If you are getting from a breeder, very rarely can they actually know male or female. So your chances would be 50/50. And silkies are difficult to sex before 6-8 months and won't lay eggs before that.

    My EE are usually flighty and sporadic, not consistent layers. I do have 1 that is calm.

    No, I wouldn't add the stress of hatching. Just enjoy the fun of new chicks. Also, when you hatch there will be about 50% boys. Since you have no problem eating them, maybe it isn't an issue. But, I would get more chicks than I wanted hens to allow for ones that won't be female. It isn't mean, we ALL have to eat! And we just happen to know where our food comes from. [​IMG]

    It's great that you're planning ahead. Any other breeds you have to choose from? Silkies are probably the easiest handling for kids... but ALL chickens are individuals regardless of breed.

    Best wishes!
     
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  3. Gray Farms

    Gray Farms Chillin' With My Peeps

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    Large breeds will pick on the Silkies once they get bigger than the Silkies. They'll keep them away from the feed. If it were me I would brood them separate or if you have to put them together make sure there are plenty of feeders and watch that the Silkies are getting picked on.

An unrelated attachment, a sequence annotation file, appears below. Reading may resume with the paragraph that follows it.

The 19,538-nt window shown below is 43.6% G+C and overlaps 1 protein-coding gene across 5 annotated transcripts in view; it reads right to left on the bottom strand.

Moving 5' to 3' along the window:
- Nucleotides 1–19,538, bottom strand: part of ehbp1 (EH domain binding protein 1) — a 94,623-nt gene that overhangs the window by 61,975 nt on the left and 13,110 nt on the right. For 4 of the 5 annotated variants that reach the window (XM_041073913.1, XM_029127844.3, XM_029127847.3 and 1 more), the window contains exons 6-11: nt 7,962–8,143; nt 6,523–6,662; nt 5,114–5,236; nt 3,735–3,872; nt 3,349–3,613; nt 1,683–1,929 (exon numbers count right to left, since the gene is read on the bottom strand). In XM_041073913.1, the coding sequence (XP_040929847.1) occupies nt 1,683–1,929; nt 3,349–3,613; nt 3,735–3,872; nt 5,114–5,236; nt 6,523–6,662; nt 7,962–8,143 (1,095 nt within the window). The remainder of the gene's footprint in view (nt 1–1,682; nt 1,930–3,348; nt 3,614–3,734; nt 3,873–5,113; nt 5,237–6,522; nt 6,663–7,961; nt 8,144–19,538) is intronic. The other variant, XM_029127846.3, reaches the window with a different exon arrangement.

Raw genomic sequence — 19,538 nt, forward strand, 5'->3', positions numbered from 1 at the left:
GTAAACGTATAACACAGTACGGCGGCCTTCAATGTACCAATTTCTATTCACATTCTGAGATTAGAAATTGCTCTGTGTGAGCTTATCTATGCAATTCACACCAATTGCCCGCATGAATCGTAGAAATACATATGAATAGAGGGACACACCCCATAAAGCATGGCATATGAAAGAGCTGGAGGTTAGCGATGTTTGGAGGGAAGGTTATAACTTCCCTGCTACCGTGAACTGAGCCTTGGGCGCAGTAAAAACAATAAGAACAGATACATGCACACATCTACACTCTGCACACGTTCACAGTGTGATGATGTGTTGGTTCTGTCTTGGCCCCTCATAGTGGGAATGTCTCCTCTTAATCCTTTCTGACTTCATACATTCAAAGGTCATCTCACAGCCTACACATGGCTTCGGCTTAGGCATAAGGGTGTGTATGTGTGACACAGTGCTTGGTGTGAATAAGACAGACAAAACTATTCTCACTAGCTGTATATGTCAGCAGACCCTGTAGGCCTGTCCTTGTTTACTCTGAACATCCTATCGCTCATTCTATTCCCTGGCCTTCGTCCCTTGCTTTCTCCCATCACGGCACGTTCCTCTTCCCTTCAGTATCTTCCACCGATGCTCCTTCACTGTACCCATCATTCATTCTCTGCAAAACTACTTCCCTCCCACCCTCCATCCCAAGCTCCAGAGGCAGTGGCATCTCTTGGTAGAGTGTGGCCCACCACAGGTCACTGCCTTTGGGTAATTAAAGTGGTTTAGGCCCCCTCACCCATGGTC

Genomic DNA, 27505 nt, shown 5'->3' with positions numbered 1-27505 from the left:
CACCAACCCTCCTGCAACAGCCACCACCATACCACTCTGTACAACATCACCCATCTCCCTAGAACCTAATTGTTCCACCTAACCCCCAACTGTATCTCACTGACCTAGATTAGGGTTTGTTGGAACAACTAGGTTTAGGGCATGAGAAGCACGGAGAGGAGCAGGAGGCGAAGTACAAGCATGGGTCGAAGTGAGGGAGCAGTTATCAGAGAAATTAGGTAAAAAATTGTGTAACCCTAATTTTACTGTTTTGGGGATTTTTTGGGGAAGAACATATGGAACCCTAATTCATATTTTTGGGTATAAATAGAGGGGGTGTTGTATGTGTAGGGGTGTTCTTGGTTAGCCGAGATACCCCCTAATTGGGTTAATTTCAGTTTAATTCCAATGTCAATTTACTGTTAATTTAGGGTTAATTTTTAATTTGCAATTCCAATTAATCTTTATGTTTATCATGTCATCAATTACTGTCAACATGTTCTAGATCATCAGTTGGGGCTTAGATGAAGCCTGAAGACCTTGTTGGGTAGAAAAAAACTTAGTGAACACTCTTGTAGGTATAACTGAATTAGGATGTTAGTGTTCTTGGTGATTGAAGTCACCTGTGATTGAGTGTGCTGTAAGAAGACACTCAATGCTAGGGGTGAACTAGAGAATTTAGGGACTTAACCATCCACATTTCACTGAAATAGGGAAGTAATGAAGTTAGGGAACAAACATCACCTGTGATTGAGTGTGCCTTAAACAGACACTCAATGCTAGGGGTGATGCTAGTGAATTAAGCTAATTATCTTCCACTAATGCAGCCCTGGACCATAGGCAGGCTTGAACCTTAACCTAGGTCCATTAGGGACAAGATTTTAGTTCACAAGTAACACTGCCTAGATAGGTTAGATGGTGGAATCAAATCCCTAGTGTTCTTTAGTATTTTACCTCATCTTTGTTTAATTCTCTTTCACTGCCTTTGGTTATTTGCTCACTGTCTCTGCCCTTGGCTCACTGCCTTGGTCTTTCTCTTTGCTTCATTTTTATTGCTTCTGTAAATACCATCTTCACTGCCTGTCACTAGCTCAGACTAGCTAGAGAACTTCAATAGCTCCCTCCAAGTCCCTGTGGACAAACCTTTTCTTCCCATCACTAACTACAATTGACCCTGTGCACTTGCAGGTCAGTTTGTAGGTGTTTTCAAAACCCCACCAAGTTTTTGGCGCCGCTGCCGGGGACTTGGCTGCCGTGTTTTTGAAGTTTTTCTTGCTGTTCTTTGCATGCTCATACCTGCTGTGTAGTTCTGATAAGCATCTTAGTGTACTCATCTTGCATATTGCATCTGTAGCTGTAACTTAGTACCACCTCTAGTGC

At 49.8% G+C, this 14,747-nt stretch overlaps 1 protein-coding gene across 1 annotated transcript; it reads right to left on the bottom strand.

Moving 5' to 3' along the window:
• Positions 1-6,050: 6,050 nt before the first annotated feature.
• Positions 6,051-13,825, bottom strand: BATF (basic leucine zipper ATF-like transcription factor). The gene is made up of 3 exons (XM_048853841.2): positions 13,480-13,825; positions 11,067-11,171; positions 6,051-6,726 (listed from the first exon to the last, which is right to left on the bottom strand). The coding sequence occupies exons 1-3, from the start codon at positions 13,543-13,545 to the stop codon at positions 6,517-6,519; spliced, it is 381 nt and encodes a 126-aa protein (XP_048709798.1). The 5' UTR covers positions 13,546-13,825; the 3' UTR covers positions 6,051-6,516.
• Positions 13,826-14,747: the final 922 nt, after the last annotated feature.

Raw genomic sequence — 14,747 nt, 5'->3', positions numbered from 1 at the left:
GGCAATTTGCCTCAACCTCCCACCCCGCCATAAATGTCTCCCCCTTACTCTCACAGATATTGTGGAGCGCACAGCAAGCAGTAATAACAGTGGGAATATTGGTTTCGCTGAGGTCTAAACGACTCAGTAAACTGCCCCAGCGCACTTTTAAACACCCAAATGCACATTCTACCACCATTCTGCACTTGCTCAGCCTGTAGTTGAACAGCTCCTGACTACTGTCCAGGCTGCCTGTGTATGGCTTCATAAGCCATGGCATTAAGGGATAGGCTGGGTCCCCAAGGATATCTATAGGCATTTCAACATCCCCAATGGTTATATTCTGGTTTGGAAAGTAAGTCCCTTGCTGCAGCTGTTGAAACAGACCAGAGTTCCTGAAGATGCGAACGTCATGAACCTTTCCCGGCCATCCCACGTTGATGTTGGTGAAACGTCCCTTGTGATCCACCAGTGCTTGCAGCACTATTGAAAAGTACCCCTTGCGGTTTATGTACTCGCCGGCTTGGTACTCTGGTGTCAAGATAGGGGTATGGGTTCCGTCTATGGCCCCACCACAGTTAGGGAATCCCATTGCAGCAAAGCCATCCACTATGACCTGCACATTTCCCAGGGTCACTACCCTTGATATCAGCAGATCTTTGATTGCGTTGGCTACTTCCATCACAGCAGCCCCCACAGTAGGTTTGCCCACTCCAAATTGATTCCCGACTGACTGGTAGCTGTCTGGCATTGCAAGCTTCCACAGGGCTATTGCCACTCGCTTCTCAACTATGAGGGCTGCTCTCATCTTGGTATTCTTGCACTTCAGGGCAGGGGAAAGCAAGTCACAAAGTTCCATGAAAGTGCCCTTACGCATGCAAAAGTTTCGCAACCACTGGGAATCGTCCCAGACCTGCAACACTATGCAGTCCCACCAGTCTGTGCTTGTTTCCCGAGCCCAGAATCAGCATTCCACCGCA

4. Folly's place

    Folly's place Chicken Obsessed

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    Welcome! It's best to get chicks the same age from the same source at the same time; raised together, they will be 'family' and do well. BUT Silkies are fragile, small, and can't fly, and so often don't do well with standard birds. Many people with Silkies have them in a separate coop, even if they can free range together. Breeder day old chicks will be unsexed; getting six, they could all be cockerels! L like getting straight run chicks, and choosing the 'keepers' as they mature, and I do keep cockerel(s) if they fit into my flock. I'd suggest that if you plan to have five or six pullets, start with twice that many chicks! Mary
     
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  5. VolailleAmant

    VolailleAmant Chillin' With My Peeps